Discrete Mathematical Modeling
Instructor: Professor Allon Percus
Contact information: CGU Math South, tel. 909-607-0744
Office hours: TBA
Course description: Discrete mathematics deals with countable quantities. The techniques used for discrete models are often significantly different from those used for continuous models. This course explores some of the main techniques and problems that arise in discrete mathematical modeling. Topics include combinatorial analysis, Markov chains, graph theory, optimization, algorithmic behavior as well as current research topics. The goal is for students to acquire sufficient skills to solve real-world problems requiring discrete mathematical models.
Background and prerequisites: Prior exposure to combinatorics, probability and linear algebra is assumed. Students must have sufficient programming skills (in any language) to write a basic simulation code. Other background that is helpful but not required: an undergraduate-level course in discrete mathematics, and some exposure to analysis of algorithms.
Learning outcomes: It is expected that, by the end of this course, students will be able to:
- Understand and apply fundamental mathematical techniques needed for discrete modeling.
- Confidently solve real-world problems that involve discrete mathematical modeling.
- Develop valid algorithmic and computational approaches to implement discrete models.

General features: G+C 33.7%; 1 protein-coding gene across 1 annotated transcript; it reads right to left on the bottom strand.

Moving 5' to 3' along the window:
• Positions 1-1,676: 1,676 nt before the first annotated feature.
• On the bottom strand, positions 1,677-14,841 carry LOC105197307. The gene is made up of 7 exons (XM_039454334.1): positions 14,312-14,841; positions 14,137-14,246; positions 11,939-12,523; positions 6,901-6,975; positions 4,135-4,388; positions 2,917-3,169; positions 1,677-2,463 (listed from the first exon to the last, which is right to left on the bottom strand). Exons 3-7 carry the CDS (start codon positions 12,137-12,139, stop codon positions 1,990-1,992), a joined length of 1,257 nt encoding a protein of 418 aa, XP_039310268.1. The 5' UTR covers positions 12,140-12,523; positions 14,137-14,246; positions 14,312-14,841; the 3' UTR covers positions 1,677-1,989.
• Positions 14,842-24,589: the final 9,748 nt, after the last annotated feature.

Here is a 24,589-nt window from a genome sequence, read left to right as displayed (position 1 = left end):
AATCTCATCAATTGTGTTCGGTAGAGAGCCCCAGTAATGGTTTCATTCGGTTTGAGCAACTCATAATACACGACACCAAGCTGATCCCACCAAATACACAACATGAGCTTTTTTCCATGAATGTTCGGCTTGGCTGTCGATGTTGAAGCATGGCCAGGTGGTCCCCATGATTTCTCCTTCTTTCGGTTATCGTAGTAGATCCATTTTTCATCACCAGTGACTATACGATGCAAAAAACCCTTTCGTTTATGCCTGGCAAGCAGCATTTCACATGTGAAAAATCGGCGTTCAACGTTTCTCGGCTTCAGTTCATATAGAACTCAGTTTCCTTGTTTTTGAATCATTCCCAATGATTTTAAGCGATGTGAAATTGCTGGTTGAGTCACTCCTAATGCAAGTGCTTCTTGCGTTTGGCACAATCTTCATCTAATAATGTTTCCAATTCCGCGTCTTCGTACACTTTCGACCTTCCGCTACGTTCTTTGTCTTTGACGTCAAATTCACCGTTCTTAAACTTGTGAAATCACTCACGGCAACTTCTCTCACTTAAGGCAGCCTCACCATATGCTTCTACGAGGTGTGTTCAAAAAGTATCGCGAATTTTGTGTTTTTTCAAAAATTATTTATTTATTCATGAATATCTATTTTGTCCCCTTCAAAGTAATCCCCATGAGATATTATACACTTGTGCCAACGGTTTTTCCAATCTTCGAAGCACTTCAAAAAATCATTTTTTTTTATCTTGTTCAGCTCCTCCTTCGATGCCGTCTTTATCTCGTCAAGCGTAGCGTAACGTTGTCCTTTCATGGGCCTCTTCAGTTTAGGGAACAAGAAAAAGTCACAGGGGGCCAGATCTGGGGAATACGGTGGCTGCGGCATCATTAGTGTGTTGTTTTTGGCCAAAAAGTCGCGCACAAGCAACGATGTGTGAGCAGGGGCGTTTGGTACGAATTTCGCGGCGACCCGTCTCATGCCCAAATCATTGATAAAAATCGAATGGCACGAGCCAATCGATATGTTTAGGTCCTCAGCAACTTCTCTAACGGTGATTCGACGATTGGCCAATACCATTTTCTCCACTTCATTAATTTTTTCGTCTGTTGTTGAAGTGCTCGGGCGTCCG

Textbook: All required materials, including course notes, will be posted on Canvas under the “Files” section.
- Sep 4: Combinatorial analysis. Product and sum rule; permutations and combinations; inclusion-exclusion; pigeonhole principle.
- Sep 11: Combinatorial analysis. Generating functions; algorithms and complexity.
Assignment #1 due
- Sep 18: Markov chains. Definitions; stationary distribution.
Assignment #2 due
- Sep 25: Markov chains. Sampling; card shuffling.
Assignment #3 due
- Oct 2: Markov chains. Markov-chain Monte Carlo; mixing time; spectral analysis.
Final project proposal due
- Oct 9: Markov chains. Strong stationary time.
- Oct 16: Graph theory. Connectivity; graph coloring.
Assignment #4 due
- Oct 23: Graph theory. Spanning trees; graph algorithms.
Assignment #5 due
- Oct 30: MIDTERM EXAM
- Nov 6: Combinatorial optimization. Minimum spanning trees; shortest path.
Assignment #6 due
- Nov 13: Combinatorial optimization. Network flows; heuristics; simulated annealing.
Assignment #7 due
- Nov 20: Random networks and algorithms. Random graph theory; zero-one laws; phase transitions.
- Nov 27: FINAL PROJECT WORKSHOP
- Dec 4: Random networks and algorithms. Random graph coloring; first moment method; algorithmic consequences.
- Dec 11: FINAL PROJECT PRESENTATIONS
Assignments and grading: Homework assignments will be posted on Canvas. All completed assignments must be submitted electronically as a pdf file, either by e-mail to the instructor or uploaded to Canvas. You may submit a scanned hardcopy, as long as it is in pdf format. I will also post the LaTeX source code along with each homework assignment; those of who choose to typeset your homework submissions in LaTeX may find this helpful. No late homework will be accepted, since solutions will be posted the morning after the due date. Graded homework will normally be returned, with feedback, one week after submission.
There will be an in-class midterm exam and a final project. Grades will be calculated as follows:
- 35% Homework assignments (lowest homework grade will be dropped)
- 30% Midterm exam
- 30% Final project
- 5% Class participation
You may work together on homework assignments. However, all your answers must be explained in your own words. Your homework submission must also state the names of all those with whom you collaborated. Please familiarize yourselves with CGU’s academic honesty policies.